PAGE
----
Diabetes Alert Service Dogs

Service dogs can be an extremely important part of someone’s life who is living with a disability. A fully formed partnership permits people who have a disability to have a higher level of independence within their lives, as well as better socialization skills, more stability, and a friend constantly by their side to experience life’s amazing moments. The Americans with Disabilities Act affirms that individuals with disabilities have the benefit of having their service dogs with them in public spaces, buildings, and facilities.

Approximately 1.25 million Americans are living with Diabetes Type 1. This includes about 200,000 individuals less than 20 years old and more than 1 million adults over the age of 20.  Each year in the United States there are 40,000 new diagnoses of Diabetes Type 1.  It is common for the disease to impair individuals from living their lives due to the numerous symptoms such as extreme weakness, dehydration, nausea, irritability, and mood changes.

CPL Diabetes Alert Dogs offer people greater freedom to improve their quality of life by alerting ahead of time that a blood sugar decrease is impending. By giving their partners time to take precautions, this helps prevent serious injuries from falls and other related complications.

Infographic Diabetes Type 1

WHAT ARE THE CRITERIA FOR INDIVIDUALS INTERESTED IN GETTING A CPL DIABETES ALERT DOG?

  • Must have a diagnosis of Type 1 Diabetes that is well controlled.
  • Are compliant with prescribed medication and testing protocols.
  • Must be over the age of 16.
  • Must live within 100 miles of Cochranville, PA.
  • Must have at least 2–4 episodes a month of daytime low blood sugar without warning.
  • Are willing and able to participate in the CPL Team Training held in Cochranville, PA.
  • Willing and able to commit to a full-time service dog partnership: 24 hours a day, 7 days a week.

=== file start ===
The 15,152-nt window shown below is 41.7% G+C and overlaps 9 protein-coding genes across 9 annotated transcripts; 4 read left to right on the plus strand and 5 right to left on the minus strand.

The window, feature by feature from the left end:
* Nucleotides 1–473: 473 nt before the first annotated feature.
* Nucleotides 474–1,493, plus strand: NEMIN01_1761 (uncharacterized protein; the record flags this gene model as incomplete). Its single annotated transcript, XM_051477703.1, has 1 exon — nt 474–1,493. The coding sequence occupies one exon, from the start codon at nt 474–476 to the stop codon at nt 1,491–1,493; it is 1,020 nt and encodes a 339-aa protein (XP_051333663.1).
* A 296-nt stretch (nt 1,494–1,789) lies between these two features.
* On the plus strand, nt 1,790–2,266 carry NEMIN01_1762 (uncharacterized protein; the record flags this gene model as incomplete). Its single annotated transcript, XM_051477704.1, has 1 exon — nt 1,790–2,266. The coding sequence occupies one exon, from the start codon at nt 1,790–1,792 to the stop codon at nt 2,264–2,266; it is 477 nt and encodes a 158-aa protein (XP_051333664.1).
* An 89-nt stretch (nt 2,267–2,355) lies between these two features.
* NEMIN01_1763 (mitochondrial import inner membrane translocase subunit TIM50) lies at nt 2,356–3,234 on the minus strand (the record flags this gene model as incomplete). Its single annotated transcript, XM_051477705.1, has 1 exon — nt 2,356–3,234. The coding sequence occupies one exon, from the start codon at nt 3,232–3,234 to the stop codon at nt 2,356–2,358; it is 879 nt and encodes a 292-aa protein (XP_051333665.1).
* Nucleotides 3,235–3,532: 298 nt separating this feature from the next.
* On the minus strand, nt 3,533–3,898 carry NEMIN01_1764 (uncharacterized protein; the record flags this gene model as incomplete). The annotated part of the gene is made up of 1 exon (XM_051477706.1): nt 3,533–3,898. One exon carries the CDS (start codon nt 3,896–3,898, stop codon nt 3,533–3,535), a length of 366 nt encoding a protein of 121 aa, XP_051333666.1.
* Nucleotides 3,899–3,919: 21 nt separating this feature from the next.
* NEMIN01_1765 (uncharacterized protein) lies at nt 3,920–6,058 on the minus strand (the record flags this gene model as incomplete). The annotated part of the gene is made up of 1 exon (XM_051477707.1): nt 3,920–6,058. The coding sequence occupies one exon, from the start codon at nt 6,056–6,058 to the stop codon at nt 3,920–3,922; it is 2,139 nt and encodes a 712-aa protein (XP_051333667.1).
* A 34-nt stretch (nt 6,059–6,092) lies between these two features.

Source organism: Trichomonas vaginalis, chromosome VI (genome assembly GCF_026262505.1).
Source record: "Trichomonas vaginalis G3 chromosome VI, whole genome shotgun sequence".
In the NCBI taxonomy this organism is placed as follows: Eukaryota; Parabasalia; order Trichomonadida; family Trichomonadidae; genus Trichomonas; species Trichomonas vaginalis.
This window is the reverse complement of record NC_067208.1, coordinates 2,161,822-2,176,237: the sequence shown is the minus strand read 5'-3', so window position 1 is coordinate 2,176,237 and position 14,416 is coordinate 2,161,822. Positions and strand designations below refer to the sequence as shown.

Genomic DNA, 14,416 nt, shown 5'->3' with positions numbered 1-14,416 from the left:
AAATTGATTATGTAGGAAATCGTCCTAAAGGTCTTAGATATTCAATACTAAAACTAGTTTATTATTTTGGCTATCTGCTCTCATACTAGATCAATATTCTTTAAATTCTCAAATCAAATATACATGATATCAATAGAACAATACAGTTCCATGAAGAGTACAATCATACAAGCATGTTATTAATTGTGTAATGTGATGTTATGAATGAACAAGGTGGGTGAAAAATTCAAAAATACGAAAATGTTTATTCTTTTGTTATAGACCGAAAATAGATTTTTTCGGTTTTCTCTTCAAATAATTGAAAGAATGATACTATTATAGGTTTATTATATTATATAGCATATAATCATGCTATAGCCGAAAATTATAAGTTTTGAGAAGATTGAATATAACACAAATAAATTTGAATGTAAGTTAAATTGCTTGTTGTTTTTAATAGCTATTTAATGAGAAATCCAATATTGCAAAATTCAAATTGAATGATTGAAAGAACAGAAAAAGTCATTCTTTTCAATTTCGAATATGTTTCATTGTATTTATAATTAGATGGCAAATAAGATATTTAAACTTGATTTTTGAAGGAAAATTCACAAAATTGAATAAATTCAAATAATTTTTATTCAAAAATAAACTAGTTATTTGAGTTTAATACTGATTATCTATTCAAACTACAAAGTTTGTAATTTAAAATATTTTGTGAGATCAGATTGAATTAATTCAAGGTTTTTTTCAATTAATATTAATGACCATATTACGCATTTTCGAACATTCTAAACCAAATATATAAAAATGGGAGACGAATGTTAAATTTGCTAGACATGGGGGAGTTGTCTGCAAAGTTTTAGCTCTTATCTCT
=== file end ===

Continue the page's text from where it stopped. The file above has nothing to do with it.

HOW ARE CPL DIABETES ALERT DOGS TRAINED?

CPL Diabetes Alert Dogs are trained using their sense of smell. There are various odors that accompany different blood sugar levels. An individual will take a sample of their saliva when their blood sugar is at 70, and then the sample is used in training. During the last 3–4 month training period, diabetes alert dogs are trained to detect to their person’s saliva sample scent. After that time frame has passed, the dog and their partner will attend team training on CPL’s campus for three more weeks of personalized training.

HOW DOES CPL COLLECT THE SAMPLE SCENT USED FRO TRAINING PURPOSES?

The applicant will collect a saliva sample on dental cotton when their blood sugar level is at 70. That sample is then frozen and stored, and is usable for up to one year. More than one sample is needed over the duration of the 3–4 months of CPL training. On a regular basis, the applicant will need to bring a new sample to CPL in a cooler. If the applicant cannot make it to CPL, they have the option of shipping it overnight in ice at the applicant’s expense. CPL provides the applicant with sample kits.

WHEN AND HOW WILL A CPL DIABETES ALERT DOG ALERT THEIR PARTNER?

CPL Diabetes Alert Dogs are trained to alert specifically to their person’s scent when their blood sugar level is approximately at 70. At 70, a person’s level is dropping, but they are not yet in an emergency situation. This gives them time to test and use necessary medication before the blood sugar levels drop further. The dogs will alert their person by paw tap or nose tap. Another alert may include laying the head on the knee. If a more obvious alert is needed for an individual, the dogs can be trained to place their paws on their person’s shoulders.

If you would like to apply for a Full Service Diabetes Alert Dog please visit: https://​k94life​.org/​p​r​o​g​r​a​m​s​/​a​p​p​l​i​c​a​t​i​o​ns/